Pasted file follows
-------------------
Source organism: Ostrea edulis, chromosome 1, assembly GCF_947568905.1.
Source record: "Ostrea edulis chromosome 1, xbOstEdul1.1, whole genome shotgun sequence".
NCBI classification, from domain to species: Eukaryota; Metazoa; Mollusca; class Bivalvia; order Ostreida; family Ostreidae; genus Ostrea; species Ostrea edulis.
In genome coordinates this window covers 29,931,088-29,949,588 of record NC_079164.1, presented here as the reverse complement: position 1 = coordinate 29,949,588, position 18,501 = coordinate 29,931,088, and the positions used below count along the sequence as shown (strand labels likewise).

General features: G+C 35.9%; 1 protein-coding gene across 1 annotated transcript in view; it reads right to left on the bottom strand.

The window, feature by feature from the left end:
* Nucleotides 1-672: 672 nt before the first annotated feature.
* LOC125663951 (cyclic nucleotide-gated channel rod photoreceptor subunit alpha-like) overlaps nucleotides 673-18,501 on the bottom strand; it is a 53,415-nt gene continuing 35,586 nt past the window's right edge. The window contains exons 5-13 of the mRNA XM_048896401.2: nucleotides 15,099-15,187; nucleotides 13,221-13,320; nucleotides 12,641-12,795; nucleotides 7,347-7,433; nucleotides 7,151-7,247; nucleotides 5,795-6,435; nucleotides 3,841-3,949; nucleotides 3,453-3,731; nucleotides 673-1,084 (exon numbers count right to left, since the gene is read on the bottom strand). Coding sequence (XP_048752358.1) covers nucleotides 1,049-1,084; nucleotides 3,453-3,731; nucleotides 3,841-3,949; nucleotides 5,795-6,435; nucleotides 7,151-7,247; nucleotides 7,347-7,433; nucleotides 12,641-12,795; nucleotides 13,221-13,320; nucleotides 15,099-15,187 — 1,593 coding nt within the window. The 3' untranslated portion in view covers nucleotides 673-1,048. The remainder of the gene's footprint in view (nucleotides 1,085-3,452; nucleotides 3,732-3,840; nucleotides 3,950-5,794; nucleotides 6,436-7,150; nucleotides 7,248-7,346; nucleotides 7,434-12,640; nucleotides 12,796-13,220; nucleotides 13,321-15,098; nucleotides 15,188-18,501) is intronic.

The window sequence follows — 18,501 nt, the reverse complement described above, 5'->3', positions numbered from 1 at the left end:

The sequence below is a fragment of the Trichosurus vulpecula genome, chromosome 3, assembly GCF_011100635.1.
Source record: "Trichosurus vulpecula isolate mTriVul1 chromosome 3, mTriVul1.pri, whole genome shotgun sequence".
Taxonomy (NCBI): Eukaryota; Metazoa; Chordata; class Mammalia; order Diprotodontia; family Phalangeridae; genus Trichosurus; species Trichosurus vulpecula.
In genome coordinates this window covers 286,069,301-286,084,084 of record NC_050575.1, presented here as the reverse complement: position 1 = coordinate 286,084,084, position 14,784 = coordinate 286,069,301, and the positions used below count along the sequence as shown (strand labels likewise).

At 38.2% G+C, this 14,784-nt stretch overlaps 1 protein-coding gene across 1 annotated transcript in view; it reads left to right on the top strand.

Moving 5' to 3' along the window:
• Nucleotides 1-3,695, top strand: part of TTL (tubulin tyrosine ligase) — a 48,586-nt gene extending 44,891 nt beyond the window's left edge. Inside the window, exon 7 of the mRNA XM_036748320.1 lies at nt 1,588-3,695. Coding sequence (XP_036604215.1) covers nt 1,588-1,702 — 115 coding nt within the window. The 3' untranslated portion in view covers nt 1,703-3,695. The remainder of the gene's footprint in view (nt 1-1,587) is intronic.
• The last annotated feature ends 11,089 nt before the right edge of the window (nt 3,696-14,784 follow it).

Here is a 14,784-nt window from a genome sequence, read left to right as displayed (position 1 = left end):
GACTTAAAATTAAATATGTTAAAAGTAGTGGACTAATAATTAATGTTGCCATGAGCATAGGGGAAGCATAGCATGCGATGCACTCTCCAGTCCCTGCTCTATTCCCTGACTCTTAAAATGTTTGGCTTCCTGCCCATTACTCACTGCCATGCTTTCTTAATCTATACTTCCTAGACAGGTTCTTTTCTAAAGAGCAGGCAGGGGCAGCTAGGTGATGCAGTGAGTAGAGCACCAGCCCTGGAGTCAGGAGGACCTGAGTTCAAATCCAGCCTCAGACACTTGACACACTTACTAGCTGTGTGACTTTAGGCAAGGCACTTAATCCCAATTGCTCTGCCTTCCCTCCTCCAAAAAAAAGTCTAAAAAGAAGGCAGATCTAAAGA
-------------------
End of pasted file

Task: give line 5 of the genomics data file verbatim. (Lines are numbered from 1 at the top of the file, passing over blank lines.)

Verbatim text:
General features: G+C 35.9%; 1 protein-coding gene across 1 annotated transcript in view; it reads right to left on the bottom strand.